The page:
June 13-21 2009: Demofoonte
June 18- July 2009: King Roger

Riccardo Muti conducts Demofoonte. Waltraud Meier sings Isolde opposite of Clifton Forbis. Paul Groves sings the title role of Idomeneo, with Joyce DiDonato as Idamante and Camilla Tilling as Ilia. Rolando Villazon shares the role of Werther with Marcus Haddock. Deborah Voigt shares the role of Amelia with Angela Brown and Ulrica Elena Manistina.

2008-2009 Schedule | Official Site

LA Opera's 2008-2009 Season

September 6-26 2008: Il Trittico
September 7-26 2008: The Fly
October 2-18 2008: Madama Butterfly
November 15- December 14 2008: Carmen
January 10-25 2009: Die Zauberflöte
February 21- March 15 2009: Das Rheingold
April 4-25 2009: Die Walküre
April 11-26 2009: Die Vögel
May 21- June 21 2009: La Traviata

Two U.S. premieres and the company's first Der Ring des Nibelungen. Quite a lot of film directors this season: William Friedkin (Il Tabarro/Suor Angelica), David Cronenberg, and Woody Allen (Gianni Schicchi). I'm most interested in hearing Nathan Gunn as Papageno and Plácido Domingo as Siegmund. I have to say I'm disappointed that LA Opera is starting Der Ring the same year as Seattle Opera and Washington National Opera, and only a year after San Francisco Opera unveils Francesca Zambello's production on the West Coast.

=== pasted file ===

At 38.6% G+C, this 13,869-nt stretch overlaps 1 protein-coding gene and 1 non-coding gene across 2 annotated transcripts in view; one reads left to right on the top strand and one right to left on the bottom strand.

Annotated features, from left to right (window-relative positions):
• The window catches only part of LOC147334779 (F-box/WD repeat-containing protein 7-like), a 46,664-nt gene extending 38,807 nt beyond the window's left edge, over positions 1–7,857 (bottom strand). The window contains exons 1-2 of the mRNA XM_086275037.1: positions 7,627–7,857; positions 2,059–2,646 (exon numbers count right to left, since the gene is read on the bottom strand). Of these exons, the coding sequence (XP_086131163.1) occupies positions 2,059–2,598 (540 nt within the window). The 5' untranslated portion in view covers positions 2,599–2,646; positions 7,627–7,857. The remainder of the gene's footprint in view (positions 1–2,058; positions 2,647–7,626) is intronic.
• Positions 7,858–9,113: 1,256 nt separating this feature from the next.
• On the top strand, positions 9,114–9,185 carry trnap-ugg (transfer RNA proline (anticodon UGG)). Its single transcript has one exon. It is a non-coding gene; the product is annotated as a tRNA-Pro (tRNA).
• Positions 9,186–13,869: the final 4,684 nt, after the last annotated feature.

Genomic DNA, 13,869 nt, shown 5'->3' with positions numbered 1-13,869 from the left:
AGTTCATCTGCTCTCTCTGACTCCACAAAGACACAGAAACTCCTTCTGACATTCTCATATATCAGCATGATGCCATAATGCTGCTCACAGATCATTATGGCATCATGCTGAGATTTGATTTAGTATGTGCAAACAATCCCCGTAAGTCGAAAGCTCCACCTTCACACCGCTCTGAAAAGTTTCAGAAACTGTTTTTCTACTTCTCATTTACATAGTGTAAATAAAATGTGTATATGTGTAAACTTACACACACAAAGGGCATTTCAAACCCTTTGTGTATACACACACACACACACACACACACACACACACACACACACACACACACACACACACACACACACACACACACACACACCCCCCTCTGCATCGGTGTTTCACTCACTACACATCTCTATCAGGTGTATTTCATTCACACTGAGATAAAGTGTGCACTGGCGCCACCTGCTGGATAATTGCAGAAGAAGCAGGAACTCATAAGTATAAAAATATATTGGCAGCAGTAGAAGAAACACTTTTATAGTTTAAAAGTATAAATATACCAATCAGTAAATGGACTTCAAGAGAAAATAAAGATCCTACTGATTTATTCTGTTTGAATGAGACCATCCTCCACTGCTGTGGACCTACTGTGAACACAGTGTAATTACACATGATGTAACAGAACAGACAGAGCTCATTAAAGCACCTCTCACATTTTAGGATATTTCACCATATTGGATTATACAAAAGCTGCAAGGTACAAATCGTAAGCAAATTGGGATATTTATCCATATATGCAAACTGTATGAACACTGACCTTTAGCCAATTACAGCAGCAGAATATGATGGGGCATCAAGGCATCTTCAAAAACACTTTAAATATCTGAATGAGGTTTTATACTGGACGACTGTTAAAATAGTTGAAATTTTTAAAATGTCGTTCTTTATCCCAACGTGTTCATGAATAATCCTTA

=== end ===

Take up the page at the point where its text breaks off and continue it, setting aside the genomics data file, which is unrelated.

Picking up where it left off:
Press Release [PDF] | 2008-2009 Season Official Site

5th Performance of Die Zauberflöte

Erika Miklósa, Photo by Terrence McCarthy* Notes *
Last night was the fifth performance of Die Zauberflöte at San Francisco Opera, just over halfway through the run, which closes November 3rd. From standing room in the balcony, one can appreciate the colorful designs on the floor, but sadly, only the arms of the Queen of the Night were visible in her first aria. Erika Miklósa's face was obscured by proscenium, and it was still difficult to hear her, though usually one can hear the singers better from the back of the balcony than from the back of the orchestra level.

This time around I was more impressed with Dina Kuznetsova, she and Christopher Maltman sang "Bei Männern" especially well. The Three Boys sounded more together, though the wings of their stork-craft partially obstructed the heads of the children.

As for other performances, I particularly noticed Greg Fedderly as Monostatos, the tenor has good volume and excellent acting skills. Georg Zeppenfeld's rendering of "In diesen heil'gen Hallen" was lovely. The orchestra also sounded quite fine, Runnicles took brisk tempi.